Carbon from UK’s blue hydrogen bid still to equal 1m petrol cars

Government’s plan to use ‘blue’ fossil-fuel hydrogen alongside green version raises concern, say campaigners

Opting for hydrogen that is made using fossil fuels rather than renewable electricity could create up to 8m tonnes of carbon emissions every year by 2050, according to an analysis of government data.

The figures show that the use of fossil-fuel hydrogen, or “blue hydrogen”, would create the same carbon emissions each year that more than a million petrol cars would produce, compared with using zero-carbon “green hydrogen”.

Ministers plan to use both blue and green hydrogen to replace fossil gas in factories, refineries and heating, but new figures show that an over-reliance on blue hydrogen would still lead to millions of tonnes of carbon emissions entering the atmosphere every year.

Blue hydrogen is extracted from fossil gas in a process that requires carbon capture technology to trap emissions – but this method still fails to capture between 5% and 15% of the CO2. Carbon emissions are also released when the fossil gas is extracted from oil and gas fields.

Using blue hydrogen exclusively to replace fossil gas would result in between 6m and 8m tonnes of carbon dioxide emissions every year from the late 2020s, or the equivalent of running an average of 1.5m more fossil-fuel cars on the road every year by 2050.

Graphic showing difference between grey, blue and green hydrogen.

If the government used zero-carbon green hydrogen to meet a third of the UK’s forecast hydrogen demand, blue hydrogen would create the same emissions as around 1m cars running on the UK’s roads each year.

The analysis, undertaken on behalf of the Guardian by Friends of the Earth Scotland, was based on government data published last week in a long-awaited report on the future of the UK’s hydrogen economy.

The strategy sets out a “twin track” approach to supporting hydrogen production, but it failed to suggest a balance between blue and green hydrogen. This has raised concerns among climate groups that an over-reliance on blue hydrogen could lock the UK into decades of North Sea gas production, fossil-fuel imports and millions of tonnes of carbon emissions.

Richard Dixon, the director of Friends of the Earth Scotland, said the government’s support for the major oil companies behind plans for blue hydrogen projects, including BP and the Norwegian state oil giant Equinor, would allow them to “prolong fossil-fuel production indefinitely”.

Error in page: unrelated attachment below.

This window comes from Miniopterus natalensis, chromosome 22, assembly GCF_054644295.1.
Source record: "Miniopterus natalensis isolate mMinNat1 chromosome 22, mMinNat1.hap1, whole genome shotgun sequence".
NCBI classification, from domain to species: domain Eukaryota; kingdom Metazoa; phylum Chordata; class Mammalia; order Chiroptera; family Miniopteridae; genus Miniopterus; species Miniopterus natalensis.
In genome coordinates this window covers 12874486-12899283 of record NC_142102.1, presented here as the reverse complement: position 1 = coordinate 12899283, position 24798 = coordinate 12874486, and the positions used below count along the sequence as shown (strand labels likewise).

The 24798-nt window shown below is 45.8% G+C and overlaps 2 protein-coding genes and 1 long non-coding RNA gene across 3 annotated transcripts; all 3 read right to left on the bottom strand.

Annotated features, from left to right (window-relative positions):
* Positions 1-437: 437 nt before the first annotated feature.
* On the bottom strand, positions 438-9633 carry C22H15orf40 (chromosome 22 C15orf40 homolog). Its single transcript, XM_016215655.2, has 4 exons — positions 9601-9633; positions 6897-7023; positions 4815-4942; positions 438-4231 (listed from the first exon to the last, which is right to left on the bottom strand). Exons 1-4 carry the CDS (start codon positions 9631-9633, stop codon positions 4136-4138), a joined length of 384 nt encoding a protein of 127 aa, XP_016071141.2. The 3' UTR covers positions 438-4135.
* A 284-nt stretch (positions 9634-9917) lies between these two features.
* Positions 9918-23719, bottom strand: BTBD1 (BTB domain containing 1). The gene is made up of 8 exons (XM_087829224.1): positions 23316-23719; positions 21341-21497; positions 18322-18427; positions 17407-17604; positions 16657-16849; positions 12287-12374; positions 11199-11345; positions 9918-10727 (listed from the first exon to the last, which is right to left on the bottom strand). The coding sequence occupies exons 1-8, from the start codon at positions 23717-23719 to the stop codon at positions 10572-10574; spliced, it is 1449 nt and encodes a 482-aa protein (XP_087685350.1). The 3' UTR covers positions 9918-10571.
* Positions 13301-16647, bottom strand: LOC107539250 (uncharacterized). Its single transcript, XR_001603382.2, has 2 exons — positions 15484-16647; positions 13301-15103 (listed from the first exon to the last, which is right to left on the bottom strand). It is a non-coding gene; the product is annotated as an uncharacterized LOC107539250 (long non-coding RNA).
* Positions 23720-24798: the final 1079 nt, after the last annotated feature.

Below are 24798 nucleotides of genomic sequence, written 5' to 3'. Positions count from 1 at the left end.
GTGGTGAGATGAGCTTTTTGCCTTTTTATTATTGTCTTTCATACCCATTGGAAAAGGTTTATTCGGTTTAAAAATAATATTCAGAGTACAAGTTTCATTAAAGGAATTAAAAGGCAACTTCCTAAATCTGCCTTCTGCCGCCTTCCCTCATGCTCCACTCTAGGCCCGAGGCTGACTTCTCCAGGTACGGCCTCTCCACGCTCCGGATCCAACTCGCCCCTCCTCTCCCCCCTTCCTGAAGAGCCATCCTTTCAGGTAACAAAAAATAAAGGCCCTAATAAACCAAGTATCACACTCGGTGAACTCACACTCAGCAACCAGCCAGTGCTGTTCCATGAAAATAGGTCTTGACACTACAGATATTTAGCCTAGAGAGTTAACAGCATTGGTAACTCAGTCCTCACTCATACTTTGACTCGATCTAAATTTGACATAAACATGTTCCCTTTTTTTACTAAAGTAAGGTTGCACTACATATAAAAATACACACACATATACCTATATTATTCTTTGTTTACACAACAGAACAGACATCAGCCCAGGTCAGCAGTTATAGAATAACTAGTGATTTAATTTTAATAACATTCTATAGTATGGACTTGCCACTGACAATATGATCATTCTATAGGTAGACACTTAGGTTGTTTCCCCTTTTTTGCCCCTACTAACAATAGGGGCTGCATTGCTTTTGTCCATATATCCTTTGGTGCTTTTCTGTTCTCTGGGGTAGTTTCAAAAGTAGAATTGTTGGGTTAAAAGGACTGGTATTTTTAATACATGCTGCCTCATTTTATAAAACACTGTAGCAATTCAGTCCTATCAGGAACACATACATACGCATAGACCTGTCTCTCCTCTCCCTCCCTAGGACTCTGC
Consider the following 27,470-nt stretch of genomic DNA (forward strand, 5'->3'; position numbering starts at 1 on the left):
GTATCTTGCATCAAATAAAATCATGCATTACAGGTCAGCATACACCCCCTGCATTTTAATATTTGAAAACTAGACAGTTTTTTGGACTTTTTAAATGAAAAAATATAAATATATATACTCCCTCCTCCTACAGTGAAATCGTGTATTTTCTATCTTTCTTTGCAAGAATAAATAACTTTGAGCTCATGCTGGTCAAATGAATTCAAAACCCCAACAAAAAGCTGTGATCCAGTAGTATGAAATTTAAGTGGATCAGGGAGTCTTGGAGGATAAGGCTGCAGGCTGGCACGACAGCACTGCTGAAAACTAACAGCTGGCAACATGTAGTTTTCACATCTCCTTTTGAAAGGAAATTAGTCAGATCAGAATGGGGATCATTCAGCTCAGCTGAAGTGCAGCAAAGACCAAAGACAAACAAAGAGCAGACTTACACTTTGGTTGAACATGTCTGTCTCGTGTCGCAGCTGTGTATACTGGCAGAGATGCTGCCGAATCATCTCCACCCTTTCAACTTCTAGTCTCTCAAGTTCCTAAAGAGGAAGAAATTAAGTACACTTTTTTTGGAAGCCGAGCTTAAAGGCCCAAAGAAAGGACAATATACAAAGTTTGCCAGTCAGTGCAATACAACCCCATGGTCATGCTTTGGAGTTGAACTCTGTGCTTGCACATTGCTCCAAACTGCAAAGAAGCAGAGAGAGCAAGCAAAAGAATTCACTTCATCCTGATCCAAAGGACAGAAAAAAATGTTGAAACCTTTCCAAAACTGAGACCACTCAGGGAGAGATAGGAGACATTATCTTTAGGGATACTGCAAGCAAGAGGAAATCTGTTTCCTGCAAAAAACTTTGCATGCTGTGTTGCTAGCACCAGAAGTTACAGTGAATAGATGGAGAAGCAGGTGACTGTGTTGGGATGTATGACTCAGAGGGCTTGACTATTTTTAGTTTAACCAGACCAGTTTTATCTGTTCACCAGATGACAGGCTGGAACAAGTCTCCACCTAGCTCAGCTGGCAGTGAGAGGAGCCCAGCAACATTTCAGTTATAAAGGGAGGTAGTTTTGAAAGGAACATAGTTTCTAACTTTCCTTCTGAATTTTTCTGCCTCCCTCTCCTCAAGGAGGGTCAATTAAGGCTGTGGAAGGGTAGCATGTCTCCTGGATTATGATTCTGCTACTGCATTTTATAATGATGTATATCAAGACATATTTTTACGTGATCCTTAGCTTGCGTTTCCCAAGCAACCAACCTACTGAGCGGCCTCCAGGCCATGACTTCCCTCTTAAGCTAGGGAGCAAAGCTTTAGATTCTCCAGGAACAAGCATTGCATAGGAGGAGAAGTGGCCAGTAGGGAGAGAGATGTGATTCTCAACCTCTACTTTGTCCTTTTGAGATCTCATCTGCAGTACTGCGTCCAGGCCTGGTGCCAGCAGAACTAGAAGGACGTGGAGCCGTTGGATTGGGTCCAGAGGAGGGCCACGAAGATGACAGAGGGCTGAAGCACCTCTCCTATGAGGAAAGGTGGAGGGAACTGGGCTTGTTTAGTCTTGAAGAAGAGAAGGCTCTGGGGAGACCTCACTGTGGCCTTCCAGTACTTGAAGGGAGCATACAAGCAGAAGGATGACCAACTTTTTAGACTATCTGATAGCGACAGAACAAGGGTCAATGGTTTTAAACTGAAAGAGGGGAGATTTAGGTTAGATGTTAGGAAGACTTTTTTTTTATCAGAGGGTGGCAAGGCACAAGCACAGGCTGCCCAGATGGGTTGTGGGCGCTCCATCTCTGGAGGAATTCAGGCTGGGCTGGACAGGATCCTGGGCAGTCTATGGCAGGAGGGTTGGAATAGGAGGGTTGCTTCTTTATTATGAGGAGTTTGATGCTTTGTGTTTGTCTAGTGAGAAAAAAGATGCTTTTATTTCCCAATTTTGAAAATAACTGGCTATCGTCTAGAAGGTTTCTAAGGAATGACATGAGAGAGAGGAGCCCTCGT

A spokesperson for the Department for Business, Energy and Industrial Strategy, which reviewed the analysis, said investing in both green and blue hydrogen would “allow us to kickstart an entire industry from scratch that creates tens of thousands of jobs and unlocks billions of pounds worth of private investment”.

“Achieving the scale we need would be more challenging if we just used green hydrogen,” the spokesperson added.

The government’s official climate advisers at the Committee on Climate Change (CCC) have backed the idea of a “blue hydrogen bridge” through the 2030s for areas of the UK economy which would struggle to run on electricity, while the UK uses its renewable electricity to meet the growing demand for electric vehicles and heating.

But David Joffe, the head of carbon budgets at the CCC, warned that the government must begin to rein in the proportion of hydrogen produced from fossil fuels in favour of green hydrogen by the late 2030s to meet its legally binding climate targets.

“Blue hydrogen is not an amazing solution, and we don’t embrace it unreservedly,” he told the Guardian.

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But relying on blue hydrogen in the short term, while the UK builds its green hydrogen capabilities, would still play an important role to help prevent millions of tonnes of carbon from being released into the atmosphere in a crucial decade for tackling emissions, he said.

He added that the government’s hydrogen strategy was “less helpful than it otherwise could have been” because officials had failed to set out a balance between green and blue hydrogen.

“We do think that it’s important for the government to provide some guidance later this year, certainly on the balance until 2030. It’s one of several gaps in the strategy which make it difficult to judge,” he said.

• This article was amended on 23 August 2021 to replace a graphic which erroneously contained references to oxygen.


Jillian Ambrose Energy correspondent

The GuardianTramp

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